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Python – Matrix multiplication using Pytorch
  • Last Updated : 22 Jan, 2021

The matrix multiplication is an integral part of scientific computing. It becomes complicated when the size of the matrix is huge. One of the ways to easily compute the product of two matrices is to use methods provided by PyTorch.  This article covers how to perform matrix multiplication using PyTorch.

PyTorch and tensors:

It is a package that can be used for neural network-based deep learning projects. It is an open-source library developed by Facebook’s AI research team. It can replace NumPy with its power of GPU. One of the important classes provided by this library is Tensor. It is nothing but the n-dimensional arrays as provided by the NumPy package. There are so many methods in PyTorch that can be applied to Tensor, which makes computations faster and easy. The Tensor can hold only elements of the same data type.

Matrix multiplication with PyTorch:

The methods in PyTorch expect the inputs to be a Tensor and the ones available with PyTorch and Tensor for matrix multiplication are:



  1. torch.mm().
  2. torch.matmul().
  3. torch.bmm()
  4. @ operator.

torch.mm():

This method computes matrix multiplication by taking an m×n Tensor and an n×p Tensor. It can deal with only two-dimensional matrices and not with single-dimensional ones. This function does not support broadcasting. Broadcasting is nothing but the way the Tensors are treated when their shapes are different. The smaller Tensor is broadcasted to suit the shape of the wider or larger Tensor for operations. The syntax of the function is given below. 

torch.mm(Tensor_1, Tensor_2, out=None)

The parameters are two Tensors and the third one is an optional argument. Another Tensor to hold the output values can be given there.

Example-1: Matrices of the same dimension

Here both the inputs are of same dimensions. Thus, the output will also be of the same dimension.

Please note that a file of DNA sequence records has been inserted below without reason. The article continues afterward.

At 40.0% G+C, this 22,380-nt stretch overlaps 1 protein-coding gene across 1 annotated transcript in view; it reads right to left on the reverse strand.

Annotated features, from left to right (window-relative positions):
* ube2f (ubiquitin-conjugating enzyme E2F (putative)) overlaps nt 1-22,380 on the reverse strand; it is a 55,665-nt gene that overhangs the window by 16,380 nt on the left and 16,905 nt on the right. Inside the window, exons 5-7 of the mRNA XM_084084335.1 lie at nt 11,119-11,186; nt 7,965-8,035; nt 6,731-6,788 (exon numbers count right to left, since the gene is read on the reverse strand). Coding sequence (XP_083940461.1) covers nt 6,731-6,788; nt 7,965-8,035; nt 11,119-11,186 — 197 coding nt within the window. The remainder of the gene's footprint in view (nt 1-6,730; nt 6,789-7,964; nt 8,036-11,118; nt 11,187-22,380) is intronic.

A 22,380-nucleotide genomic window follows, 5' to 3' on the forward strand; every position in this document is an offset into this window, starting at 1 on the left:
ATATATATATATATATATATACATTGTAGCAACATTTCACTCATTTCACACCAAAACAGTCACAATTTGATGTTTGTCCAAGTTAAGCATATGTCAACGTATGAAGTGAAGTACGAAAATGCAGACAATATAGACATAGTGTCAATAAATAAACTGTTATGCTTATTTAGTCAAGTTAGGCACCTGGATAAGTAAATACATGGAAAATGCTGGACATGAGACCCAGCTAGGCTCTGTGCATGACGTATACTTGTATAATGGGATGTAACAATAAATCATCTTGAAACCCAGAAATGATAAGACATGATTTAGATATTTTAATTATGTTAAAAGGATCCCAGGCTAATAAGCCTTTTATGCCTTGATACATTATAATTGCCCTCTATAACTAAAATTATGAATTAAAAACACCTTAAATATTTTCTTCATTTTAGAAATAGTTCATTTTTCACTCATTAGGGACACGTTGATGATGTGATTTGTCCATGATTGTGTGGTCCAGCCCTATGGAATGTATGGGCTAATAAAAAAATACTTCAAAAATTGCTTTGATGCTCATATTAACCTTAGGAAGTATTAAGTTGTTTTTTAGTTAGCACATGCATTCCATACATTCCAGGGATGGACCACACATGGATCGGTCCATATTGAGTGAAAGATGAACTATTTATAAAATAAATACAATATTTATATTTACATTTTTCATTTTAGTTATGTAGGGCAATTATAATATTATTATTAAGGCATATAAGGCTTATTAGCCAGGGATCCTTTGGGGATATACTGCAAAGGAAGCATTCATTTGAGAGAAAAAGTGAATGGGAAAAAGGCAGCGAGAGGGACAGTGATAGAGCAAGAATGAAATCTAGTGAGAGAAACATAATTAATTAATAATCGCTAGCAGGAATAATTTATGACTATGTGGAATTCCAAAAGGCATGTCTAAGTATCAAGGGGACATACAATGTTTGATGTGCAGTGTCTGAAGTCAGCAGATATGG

Python3




import torch as t
  
mat_1 = torch.tensor([[1, 2, 3],
                      [4, 3, 8],
                      [1, 7, 2]])
  
mat_2 = torch.tensor([[2, 4, 1],
                      [1, 3, 6],
                      [2, 6, 5]])
  
torch.mm(mat_1, mat_2, out=None)

Output:

tensor([[10, 28, 28],
        [27, 73, 62],
        [13, 37, 53]])

Example2: Matrices of a different dimension



Here tensor_1 is of 2×2 dimension, tensor_2 is of 2×3 dimension. So the output will be of 2×3.

Python3




import torch as t
  
mat_1 = torch.tensor([[1, 2],
                      [4, 3]])
  
mat_2 = torch.tensor([[2, 4, 1],
                      [1, 3, 6]])
  
torch.mm(mat_1, mat_2, out=None)

Output:

tensor([[1.4013e-45, 0.0000e+00, 2.8026e-45],
        [0.0000e+00, 5.6052e-45, 0.0000e+00]])

torch.matmul():

This method allows the computation of multiplication of two vector matrices (single-dimensional matrices), 2D matrices and mixed ones also. This method also supports broadcasting and batch operations. Depending upon the input matrices dimensions, the operation to be done is decided. The general syntax is given below.

torch.matmul(Tensor_1, Tensor_2, out=None)

The table below lists the various possible dimensions of the arguments and the operations based on it.

             argument_1               

         argument_2                    

      Action taken                                                                      

1-dimensional1-dimensionalThe scalar product is calculated
2-dimensional2-dimensionalGeneral matrix multiplication is done
1-dimensional2-dimensionalThe tensor-1 is pretended with a ‘1’ to match dimension of tensor-2
2-dimensional1-dimensionalMatrix-vector product is calculated
1/N-dimensional (N>2)1/N-dimensional (N>2)Batched matrix multiplication is done

Example1: Arguments of the same dimension



Python3




import torch as t
  
# both arguments 1D
vec_1 = torch.tensor([3, 6, 2])
vec_2 = torch.tensor([4, 1, 9])
  
print("Single dimensional tensors :", torch.matmul(vec_1, vec_2))
  
# both arguments 2D
mat_1 = torch.tensor([[1, 2, 3],
                      [4, 3, 8],
                      [1, 7, 2]])
  
mat_2 = torch.tensor([[2, 4, 1],
                      [1, 3, 6],
                      [2, 6, 5]])
  
out = torch.matmul(mat_1, mat_2)
  
print("\n3x3 dimensional tensors :\n", out)

Output:

Single dimensional tensors : tensor(36)

3x3 dimensional tensors :
 tensor([[10, 28, 28],
        [27, 73, 62],
        [13, 37, 53]])

Example2: Arguments of different dimensions

Python3




import torch
  
# first argument 1D and second argument 2D
mat1_1 = torch.tensor([3, 6, 2])
  
mat1_2 = torch.tensor([[1, 2, 3],
                       [4, 3, 8],
                       [1, 7, 2]])
  
out_1 = torch.matmul(mat1_1, mat1_2)
print("\n1D-2D multiplication :\n", out_1)
  
# first argument 2D and second argument 1D
mat2_1 = torch.tensor([[2, 4, 1],
                       [1, 3, 6],
                       [2, 6, 5]])
  
mat2_2 = torch.tensor([4, 1, 9])
  
# assigning to output tensor